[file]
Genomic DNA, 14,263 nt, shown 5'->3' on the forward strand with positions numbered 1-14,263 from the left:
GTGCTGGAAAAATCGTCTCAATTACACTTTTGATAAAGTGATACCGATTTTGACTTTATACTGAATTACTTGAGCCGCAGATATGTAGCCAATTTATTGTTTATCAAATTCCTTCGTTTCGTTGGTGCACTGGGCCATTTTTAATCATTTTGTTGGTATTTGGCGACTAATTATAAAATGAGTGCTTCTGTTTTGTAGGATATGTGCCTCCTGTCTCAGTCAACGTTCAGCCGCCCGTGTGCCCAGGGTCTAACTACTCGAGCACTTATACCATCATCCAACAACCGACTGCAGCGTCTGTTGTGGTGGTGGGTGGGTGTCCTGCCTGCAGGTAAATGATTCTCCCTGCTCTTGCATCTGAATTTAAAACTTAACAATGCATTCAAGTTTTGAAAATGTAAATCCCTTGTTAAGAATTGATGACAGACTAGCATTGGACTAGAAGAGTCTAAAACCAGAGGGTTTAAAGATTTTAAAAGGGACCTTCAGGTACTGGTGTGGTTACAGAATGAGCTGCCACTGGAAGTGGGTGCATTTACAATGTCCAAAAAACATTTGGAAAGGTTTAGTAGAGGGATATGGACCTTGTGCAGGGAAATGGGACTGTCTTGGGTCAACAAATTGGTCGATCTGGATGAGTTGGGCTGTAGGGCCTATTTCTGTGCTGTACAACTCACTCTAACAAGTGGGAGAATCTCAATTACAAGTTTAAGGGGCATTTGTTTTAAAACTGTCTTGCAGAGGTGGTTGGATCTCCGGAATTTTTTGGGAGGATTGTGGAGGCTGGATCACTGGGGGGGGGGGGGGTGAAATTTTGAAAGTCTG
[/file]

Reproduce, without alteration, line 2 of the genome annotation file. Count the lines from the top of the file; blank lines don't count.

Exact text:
GTGCTGGAAAAATCGTCTCAATTACACTTTTGATAAAGTGATACCGATTTTGACTTTATACTGAATTACTTGAGCCGCAGATATGTAGCCAATTTATTGTTTATCAAATTCCTTCGTTTCGTTGGTGCACTGGGCCATTTTTAATCATTTTGTTGGTATTTGGCGACTAATTATAAAATGAGTGCTTCTGTTTTGTAGGATATGTGCCTCCTGTCTCAGTCAACGTTCAGCCGCCCGTGTGCCCAGGGTCTAACTACTCGAGCACTTATACCATCATCCAACAACCGACTGCAGCGTCTGTTGTGGTGGTGGGTGGGTGTCCTGCCTGCAGGTAAATGATTCTCCCTGCTCTTGCATCTGAATTTAAAACTTAACAATGCATTCAAGTTTTGAAAATGTAAATCCCTTGTTAAGAATTGATGACAGACTAGCATTGGACTAGAAGAGTCTAAAACCAGAGGGTTTAAAGATTTTAAAAGGGACCTTCAGGTACTGGTGTGGTTACAGAATGAGCTGCCACTGGAAGTGGGTGCATTTACAATGTCCAAAAAACATTTGGAAAGGTTTAGTAGAGGGATATGGACCTTGTGCAGGGAAATGGGACTGTCTTGGGTCAACAAATTGGTCGATCTGGATGAGTTGGGCTGTAGGGCCTATTTCTGTGCTGTACAACTCACTCTAACAAGTGGGAGAATCTCAATTACAAGTTTAAGGGGCATTTGTTTTAAAACTGTCTTGCAGAGGTGGTTGGATCTCCGGAATTTTTTGGGAGGATTGTGGAGGCTGGATCACTGGGGGGGGGGGGGGTGAAATTTTGAAAGTCTG